A little while ago, we wrote a column for Governing magazine about succession planning. The thrust of our work was that only a small fraction of governmental entities are sufficiently prepared to replace employees from within when they quit or retire – and that those that do tend to see very positive results.
We were grateful to receive a note from Ted Zaleski, the Director of Management and Budget in Carroll County, Maryland, which has a population of about 170,000 according to the 2010 census, and adjoins Baltimore County.
As he wrote, it’s “pretty hard to argue against succession planning though there is a case to be made for ‘new blood’. I think most local governments would think good succession planning would be desirable.”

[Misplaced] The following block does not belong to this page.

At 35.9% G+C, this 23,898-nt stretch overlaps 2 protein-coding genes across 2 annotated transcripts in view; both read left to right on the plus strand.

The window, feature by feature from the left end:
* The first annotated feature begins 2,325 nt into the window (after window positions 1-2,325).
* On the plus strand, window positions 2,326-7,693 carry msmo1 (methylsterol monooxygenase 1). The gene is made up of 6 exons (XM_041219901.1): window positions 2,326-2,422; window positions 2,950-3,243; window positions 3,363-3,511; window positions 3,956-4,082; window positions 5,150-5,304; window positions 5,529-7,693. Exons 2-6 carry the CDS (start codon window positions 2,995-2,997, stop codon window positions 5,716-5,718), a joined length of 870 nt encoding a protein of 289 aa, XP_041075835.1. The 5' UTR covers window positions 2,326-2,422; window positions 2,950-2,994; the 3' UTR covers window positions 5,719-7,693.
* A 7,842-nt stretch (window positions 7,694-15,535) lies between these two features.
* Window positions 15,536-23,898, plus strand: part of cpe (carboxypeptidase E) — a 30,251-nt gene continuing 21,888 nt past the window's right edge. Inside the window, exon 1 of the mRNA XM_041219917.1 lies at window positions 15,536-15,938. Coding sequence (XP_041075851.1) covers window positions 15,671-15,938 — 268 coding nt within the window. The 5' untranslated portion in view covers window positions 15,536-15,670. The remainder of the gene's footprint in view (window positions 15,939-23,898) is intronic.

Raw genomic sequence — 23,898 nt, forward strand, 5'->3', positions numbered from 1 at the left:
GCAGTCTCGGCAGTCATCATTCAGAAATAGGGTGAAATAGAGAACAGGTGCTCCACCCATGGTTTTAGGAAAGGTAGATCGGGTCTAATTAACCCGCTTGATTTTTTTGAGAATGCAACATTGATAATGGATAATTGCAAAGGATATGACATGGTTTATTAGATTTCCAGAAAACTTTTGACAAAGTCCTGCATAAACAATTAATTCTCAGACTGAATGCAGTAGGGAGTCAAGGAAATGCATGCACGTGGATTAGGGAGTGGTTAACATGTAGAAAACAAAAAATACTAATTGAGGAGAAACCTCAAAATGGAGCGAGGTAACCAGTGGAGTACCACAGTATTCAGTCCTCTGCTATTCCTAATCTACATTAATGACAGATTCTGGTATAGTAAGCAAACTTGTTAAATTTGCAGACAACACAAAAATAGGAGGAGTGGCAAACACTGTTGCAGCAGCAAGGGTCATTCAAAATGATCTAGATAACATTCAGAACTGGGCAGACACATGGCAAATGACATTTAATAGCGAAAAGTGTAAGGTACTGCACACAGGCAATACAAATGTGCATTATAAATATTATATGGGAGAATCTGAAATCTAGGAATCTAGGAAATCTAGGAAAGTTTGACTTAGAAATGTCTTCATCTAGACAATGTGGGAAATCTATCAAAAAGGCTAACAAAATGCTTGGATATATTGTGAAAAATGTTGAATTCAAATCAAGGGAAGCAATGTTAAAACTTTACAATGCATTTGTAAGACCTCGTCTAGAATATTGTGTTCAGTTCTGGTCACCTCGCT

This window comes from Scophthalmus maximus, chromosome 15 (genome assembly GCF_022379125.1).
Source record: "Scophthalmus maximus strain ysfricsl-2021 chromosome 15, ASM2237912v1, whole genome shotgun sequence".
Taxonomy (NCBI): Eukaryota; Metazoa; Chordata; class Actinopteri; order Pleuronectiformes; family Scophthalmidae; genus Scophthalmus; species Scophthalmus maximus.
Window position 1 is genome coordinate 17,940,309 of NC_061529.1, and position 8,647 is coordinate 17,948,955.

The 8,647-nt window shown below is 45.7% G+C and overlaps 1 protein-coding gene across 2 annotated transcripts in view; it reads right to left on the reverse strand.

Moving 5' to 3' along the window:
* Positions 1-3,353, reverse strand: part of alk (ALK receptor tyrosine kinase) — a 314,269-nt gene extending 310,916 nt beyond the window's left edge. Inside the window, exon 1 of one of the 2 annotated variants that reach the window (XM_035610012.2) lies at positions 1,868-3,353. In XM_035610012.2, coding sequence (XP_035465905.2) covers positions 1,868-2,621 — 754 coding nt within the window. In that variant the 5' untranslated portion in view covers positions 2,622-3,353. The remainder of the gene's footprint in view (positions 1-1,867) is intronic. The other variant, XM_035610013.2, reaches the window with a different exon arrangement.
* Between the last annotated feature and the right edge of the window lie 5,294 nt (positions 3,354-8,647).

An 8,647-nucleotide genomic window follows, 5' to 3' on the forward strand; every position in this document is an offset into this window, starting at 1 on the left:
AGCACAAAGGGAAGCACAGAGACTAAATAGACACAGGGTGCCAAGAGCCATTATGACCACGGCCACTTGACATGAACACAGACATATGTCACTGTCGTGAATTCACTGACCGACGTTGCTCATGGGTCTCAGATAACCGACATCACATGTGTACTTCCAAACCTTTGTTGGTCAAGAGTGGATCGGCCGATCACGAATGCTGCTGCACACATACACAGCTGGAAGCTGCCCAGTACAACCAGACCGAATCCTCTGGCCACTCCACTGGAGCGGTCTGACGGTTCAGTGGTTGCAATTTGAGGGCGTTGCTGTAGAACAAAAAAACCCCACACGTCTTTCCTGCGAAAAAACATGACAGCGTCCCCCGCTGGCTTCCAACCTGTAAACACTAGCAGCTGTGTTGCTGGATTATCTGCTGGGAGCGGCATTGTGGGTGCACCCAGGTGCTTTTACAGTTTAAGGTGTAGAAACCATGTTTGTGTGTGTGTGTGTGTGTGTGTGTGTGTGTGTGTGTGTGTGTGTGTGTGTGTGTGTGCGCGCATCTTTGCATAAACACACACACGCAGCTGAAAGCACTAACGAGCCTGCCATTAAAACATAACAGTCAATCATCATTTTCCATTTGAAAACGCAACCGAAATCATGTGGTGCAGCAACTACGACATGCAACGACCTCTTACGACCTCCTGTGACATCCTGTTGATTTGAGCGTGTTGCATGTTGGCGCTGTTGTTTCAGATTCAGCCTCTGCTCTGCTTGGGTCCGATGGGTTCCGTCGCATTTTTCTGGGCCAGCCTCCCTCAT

But then Zaleski went on to write that “implementation can be difficult,” and provided a list of some things that can get in the way:
No candidate. You can have a perfectly competent staff without anyone being right for the next job.
Uncertain need. We will all need to be replaced someday, but when is more certain in some situations than others.
Other opportunities. People who want to move up might not stick around until the opportunity opens where they are.
Unhappiness with the current arrangement. I can think of people who were great candidates to move up, but left because they didn’t want to work for the person in the position.
No interest. Sometimes an attractive candidate doesn’t want the job. Sometimes the pay increase often doesn’t seem worth the extra headaches, especially if you become an at-will employee.